Using a wiki makes it easy for anyone in the group to keep track of the status of and update literature reviews (both current and older or from other researchers). It also enables multiple members of the group to easily collaborate on a literature review asynchronously. Most importantly, it enables people outside the research group to help make a literature review more complete, accurate, and up-to-date.
Free and open source software can cover the entire lit review toolchain, meaning there's no need for anyone to use proprietary solutions. Do you use other libre tools for making literature reviews or other academic work easier? Please let us know your favorites in the comments.
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MAXQDA The All-in-one Literature Review Software
MAXQDA is the best choice for a comprehensive literature review. It works with a wide range of data types and offers powerful tools for literature review , such as reference management, qualitative, vocabulary, text analysis tools, and more.
As your all-in-one literature review software, MAXQDA can be used to manage your entire research project. Easily import data from texts, interviews, focus groups, PDFs, web pages, spreadsheets, articles, e-books, and even social media data. Connect the reference management system of your choice with MAXQDA to easily import bibliographic data. Organize your data in groups, link relevant quotes to each other, keep track of your literature summaries, and share and compare work with your team members. Your project file stays flexible and you can expand and refine your category system as you go to suit your research.
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Having used several qualitative data analysis software programs, there is no doubt in my mind that MAXQDA has advantages over all the others. In addition to its remarkable analytical features for harnessing data, MAXQDA’s stellar customer service, online tutorials, and global learning community make it a user friendly and top-notch product.
Sally S. Cohen – NYU Rory Meyers College of Nursing
Advanced literature review software for Windows and Mac
Easily import your literature review data
With a literature review software like MAXQDA, you can easily import bibliographic data from reference management programs for your literature review. MAXQDA can work with all reference management programs that can export their databases in RIS-format which is a standard format for bibliographic information. Like MAXQDA, these reference managers use project files, containing all collected bibliographic information, such as author, title, links to websites, keywords, abstracts, and other information. In addition, you can easily import the corresponding full texts. Upon import, all documents will be automatically pre-coded to facilitate your literature review at a later stage.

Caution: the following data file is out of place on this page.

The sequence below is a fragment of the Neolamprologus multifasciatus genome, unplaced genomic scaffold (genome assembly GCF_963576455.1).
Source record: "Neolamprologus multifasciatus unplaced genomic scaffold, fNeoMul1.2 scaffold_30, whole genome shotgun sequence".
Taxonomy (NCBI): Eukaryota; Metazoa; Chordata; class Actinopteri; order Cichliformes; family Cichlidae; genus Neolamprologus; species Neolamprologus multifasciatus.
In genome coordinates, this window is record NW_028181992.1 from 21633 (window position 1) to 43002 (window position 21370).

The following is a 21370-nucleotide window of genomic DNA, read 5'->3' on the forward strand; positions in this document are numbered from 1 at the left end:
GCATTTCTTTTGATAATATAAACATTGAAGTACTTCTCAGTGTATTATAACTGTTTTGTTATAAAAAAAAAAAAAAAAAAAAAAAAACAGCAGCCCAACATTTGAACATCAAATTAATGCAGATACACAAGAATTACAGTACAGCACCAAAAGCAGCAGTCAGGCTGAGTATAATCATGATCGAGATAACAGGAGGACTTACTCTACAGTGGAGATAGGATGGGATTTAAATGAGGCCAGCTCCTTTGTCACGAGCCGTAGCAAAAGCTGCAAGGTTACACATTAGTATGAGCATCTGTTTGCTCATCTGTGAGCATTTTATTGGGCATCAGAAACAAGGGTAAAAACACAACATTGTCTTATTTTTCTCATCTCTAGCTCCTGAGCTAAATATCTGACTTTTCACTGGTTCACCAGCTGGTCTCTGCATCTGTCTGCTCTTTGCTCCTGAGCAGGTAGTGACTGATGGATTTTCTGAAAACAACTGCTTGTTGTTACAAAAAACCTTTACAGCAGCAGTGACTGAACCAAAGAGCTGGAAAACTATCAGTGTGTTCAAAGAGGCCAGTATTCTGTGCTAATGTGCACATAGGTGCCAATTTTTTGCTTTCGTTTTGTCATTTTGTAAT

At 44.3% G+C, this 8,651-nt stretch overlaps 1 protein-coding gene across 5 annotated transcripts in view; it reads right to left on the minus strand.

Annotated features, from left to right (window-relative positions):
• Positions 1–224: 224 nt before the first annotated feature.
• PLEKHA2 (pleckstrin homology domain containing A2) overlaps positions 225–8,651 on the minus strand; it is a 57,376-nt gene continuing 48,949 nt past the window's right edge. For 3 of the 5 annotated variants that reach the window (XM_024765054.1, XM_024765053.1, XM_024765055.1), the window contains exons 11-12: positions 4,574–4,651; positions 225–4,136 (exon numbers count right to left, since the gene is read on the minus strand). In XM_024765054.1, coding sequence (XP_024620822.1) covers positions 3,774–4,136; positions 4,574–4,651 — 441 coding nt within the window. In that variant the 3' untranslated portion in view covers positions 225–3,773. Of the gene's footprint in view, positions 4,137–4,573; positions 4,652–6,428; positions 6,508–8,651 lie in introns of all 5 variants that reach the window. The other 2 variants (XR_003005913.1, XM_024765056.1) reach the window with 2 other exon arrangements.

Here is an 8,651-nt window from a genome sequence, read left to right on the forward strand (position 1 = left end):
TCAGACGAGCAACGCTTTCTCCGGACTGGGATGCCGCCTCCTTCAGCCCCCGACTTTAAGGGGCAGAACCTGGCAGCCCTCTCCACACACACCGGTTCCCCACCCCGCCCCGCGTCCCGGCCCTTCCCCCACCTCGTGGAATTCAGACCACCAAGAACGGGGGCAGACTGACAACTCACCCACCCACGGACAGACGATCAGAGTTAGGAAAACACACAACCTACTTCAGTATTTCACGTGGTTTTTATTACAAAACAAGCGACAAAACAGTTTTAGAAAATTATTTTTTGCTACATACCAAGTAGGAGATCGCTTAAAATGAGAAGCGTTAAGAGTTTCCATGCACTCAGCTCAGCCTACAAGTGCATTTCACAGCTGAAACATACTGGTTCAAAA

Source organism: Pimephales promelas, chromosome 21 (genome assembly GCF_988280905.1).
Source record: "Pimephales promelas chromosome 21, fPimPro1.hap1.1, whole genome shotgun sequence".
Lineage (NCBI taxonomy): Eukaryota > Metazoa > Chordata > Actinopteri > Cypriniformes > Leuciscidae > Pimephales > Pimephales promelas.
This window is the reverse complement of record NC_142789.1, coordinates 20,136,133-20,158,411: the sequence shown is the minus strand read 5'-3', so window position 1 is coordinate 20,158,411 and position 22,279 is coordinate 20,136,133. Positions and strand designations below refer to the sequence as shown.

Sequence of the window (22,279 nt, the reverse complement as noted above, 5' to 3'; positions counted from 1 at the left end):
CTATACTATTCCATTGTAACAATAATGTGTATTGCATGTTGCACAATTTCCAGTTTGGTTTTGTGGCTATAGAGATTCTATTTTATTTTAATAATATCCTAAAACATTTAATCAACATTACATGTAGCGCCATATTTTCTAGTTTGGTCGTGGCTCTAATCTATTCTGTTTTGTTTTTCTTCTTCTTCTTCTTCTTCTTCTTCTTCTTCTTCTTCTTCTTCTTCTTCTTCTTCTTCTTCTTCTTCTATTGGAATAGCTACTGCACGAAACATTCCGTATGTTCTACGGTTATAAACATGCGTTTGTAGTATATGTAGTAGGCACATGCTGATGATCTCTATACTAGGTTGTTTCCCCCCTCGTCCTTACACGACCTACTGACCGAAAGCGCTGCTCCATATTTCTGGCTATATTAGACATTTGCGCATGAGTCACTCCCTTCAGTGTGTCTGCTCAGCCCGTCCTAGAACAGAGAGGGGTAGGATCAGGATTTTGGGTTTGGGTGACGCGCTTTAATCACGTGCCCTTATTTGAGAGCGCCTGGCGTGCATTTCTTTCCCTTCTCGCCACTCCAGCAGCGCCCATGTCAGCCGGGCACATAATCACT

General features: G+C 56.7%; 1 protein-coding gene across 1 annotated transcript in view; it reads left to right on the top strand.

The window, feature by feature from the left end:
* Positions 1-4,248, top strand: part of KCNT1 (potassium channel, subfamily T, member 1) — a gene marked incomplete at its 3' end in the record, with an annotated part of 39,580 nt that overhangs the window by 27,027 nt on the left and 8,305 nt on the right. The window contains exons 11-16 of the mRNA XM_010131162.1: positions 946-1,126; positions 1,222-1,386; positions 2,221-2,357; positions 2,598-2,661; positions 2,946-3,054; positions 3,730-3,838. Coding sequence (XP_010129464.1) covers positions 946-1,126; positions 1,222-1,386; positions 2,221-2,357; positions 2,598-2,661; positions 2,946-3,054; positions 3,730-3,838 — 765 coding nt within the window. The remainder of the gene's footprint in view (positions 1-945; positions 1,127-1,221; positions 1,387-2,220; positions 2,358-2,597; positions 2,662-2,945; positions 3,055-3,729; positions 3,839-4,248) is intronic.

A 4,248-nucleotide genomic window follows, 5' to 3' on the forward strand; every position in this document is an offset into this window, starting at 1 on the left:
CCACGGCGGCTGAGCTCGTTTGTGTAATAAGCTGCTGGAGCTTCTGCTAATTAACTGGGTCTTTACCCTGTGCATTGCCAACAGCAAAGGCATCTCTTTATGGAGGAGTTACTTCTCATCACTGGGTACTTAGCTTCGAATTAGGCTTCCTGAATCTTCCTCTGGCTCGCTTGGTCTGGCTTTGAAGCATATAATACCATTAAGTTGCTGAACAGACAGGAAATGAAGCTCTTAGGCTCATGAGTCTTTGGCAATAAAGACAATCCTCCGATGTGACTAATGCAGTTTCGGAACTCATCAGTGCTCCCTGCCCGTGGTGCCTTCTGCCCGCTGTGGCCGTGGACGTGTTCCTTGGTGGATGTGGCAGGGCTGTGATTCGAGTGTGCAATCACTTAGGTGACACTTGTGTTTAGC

Capture your ideas while analyzing your literature
Great ideas will often occur to you while you’re doing your literature review. Using MAXQDA as your literature review software, you can create memos to store your ideas, such as research questions and objectives, or you can use memos for paraphrasing passages into your own words. By attaching memos like post-it notes to text passages, texts, document groups, images, audio/video clips, and of course codes, you can easily retrieve them at a later stage. Particularly useful for literature reviews are free memos written during the course of work from which passages can be copied and inserted into the final text.
Find concepts important to your literature review
When conducting a literature review you might need to analyze a large amount of text. Luckily MAXQDA as the #1 literature review software offers Text Search tools that allow you to explore your documents without reading or coding them first. Automatically search for keywords (or dictionaries of keywords), such as important concepts for your literature review, and automatically code them with just a few clicks. Document variables that were automatically created during the import of your bibliographic information can be used for searching and retrieving certain text segments. MAXQDA’s powerful Coding Query allows you to analyze the combination of activated codes in different ways.
Aggregate your literature review
When conducting a literature review you can easily get lost. But with MAXQDA as your literature review software, you will never lose track of the bigger picture. Among other tools, MAXQDA’s overview and summary tables are especially useful for aggregating your literature review results. MAXQDA offers overview tables for almost everything, codes, memos, coded segments, links, and so on. With MAXQDA literature review tools you can create compressed summaries of sources that can be effectively compared and represented, and with just one click you can easily export your overview and summary tables and integrate them into your literature review report.
Powerful and easy-to-use literature review tools
Quantitative aspects can also be relevant when conducting a literature review analysis. Using MAXQDA as your literature review software enables you to employ a vast range of procedures for the quantitative evaluation of your material. You can sort sources according to document variables, compare amounts with frequency tables and charts, and much more. Make sure you don’t miss the word frequency tools of MAXQDA’s add-on module for quantitative content analysis. Included are tools for visual text exploration, content analysis, vocabulary analysis, dictionary-based analysis, and more that facilitate the quantitative analysis of terms and their semantic contexts.